As part of our “shake up” we have also looked again at how we provide food support and together with the Matthew 25 committee are transitioning this service into the next level. We have conducted many home visits and identified who we believe to be the poorest of the poor, we are able to visit these families regularly and provide pre cooked meals and basic supplies as and when they are needed rather than handing out generic food parcels each month.

The next stage in our feeding programme is to open a soup kitchen, we hope that this will operate from the newly built and equipped kitchen at Celimfundo Primary School (this was funded by a generous donation from US donors). Children at the primary school receive one cooked meal per day and we would aim to provide a subsequent nutritional filled meal for those in need as well as home work support, counselling, spiritual support and an opportunity for us to address other social problems.

We are working closely with the Department of Health and taking more responsibility for malnourished children in Khetani and will have access to dietary supplements as needed. In our experience a malnourished child will lead to us to a family with many other problems and as part of our holistic approach we hope to identify these families and offer support as needed.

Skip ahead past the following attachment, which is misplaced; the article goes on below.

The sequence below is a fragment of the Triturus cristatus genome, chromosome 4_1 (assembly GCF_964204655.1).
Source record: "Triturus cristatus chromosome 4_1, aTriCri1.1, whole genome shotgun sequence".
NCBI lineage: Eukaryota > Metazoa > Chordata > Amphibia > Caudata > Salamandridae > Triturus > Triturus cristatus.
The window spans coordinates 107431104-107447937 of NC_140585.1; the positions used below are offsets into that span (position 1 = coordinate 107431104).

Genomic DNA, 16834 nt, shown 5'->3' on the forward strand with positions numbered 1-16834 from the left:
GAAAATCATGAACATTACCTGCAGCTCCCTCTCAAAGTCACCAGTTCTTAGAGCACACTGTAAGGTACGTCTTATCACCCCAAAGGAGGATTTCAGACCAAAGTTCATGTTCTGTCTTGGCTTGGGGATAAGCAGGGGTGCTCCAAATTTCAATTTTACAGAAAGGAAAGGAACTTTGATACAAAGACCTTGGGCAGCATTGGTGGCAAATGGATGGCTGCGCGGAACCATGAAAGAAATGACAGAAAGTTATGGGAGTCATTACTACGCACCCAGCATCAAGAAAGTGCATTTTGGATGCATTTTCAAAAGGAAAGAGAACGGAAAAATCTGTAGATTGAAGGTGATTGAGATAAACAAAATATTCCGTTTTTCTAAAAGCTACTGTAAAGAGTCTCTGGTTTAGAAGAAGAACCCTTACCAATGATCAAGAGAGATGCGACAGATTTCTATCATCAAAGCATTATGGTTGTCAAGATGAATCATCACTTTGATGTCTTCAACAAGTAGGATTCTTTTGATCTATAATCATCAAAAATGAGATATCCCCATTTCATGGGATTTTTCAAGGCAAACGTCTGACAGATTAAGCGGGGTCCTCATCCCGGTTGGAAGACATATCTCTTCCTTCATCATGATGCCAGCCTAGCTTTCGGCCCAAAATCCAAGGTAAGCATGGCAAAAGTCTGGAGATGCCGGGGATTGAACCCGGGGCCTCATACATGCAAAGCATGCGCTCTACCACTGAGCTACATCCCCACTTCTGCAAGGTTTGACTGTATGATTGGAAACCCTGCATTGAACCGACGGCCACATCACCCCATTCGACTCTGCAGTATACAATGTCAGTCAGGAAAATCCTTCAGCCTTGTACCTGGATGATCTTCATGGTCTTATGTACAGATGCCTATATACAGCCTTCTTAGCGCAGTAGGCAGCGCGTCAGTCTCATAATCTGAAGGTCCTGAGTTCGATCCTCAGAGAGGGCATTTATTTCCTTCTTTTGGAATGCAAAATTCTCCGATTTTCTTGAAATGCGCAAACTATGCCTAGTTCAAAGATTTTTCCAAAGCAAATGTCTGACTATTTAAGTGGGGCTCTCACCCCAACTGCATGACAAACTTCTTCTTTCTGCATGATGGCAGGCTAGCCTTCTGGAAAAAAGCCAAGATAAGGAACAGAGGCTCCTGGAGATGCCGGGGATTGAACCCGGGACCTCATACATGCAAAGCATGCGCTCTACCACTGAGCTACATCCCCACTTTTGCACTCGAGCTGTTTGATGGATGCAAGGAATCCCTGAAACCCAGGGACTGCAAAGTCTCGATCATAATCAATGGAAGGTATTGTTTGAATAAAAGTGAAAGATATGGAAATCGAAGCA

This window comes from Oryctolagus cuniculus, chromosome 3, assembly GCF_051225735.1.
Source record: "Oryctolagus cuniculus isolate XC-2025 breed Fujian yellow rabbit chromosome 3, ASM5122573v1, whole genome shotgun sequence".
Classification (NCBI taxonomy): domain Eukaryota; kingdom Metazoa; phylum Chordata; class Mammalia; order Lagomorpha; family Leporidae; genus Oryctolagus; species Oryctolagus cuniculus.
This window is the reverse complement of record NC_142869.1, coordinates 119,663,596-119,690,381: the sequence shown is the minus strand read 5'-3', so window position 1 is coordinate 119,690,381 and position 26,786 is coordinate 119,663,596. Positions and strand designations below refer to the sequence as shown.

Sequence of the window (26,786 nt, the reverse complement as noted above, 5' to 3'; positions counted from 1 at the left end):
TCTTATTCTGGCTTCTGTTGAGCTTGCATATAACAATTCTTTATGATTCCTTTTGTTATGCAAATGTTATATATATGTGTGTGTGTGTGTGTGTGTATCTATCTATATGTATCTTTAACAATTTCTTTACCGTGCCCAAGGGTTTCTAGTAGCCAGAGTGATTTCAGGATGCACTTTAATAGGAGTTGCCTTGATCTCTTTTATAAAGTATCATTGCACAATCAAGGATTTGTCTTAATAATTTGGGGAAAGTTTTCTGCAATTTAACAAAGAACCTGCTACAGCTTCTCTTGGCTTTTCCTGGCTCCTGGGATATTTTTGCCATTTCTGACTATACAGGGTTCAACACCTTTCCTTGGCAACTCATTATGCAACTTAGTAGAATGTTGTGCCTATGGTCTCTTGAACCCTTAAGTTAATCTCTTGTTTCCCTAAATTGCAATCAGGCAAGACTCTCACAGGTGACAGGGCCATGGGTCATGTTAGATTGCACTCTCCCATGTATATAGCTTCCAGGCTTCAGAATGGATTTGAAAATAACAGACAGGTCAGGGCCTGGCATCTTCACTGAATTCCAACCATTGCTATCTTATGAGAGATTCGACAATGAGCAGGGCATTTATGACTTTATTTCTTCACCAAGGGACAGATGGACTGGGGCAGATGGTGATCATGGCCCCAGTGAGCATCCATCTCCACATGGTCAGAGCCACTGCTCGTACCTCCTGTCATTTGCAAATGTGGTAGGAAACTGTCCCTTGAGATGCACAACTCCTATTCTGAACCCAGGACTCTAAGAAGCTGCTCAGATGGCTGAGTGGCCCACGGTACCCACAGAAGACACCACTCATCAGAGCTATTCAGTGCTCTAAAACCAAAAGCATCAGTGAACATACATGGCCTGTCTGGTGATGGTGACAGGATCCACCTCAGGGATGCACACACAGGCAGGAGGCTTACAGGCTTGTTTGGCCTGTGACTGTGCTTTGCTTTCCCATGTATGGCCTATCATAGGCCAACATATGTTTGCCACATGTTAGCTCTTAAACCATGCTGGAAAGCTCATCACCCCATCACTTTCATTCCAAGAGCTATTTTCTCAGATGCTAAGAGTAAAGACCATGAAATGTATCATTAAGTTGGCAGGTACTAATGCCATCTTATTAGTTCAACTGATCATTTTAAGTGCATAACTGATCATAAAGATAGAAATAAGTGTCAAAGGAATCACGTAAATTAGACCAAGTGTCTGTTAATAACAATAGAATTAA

We have also been working closely with the Department of Social Development and intend to employ a dedicated social worker to assist with the many social problems in the area. This person together with our auxiliary workers will be accessible to the community and will also work alongside our feeding programme running from the school.

We are very excited about all these changes which we believe will uplift the community.

New Volunteer

Since a few weeks Bridie is already part of the Isibani family. At the moment you will find her mostly at the place of safety.
Get to know her here -> Bridie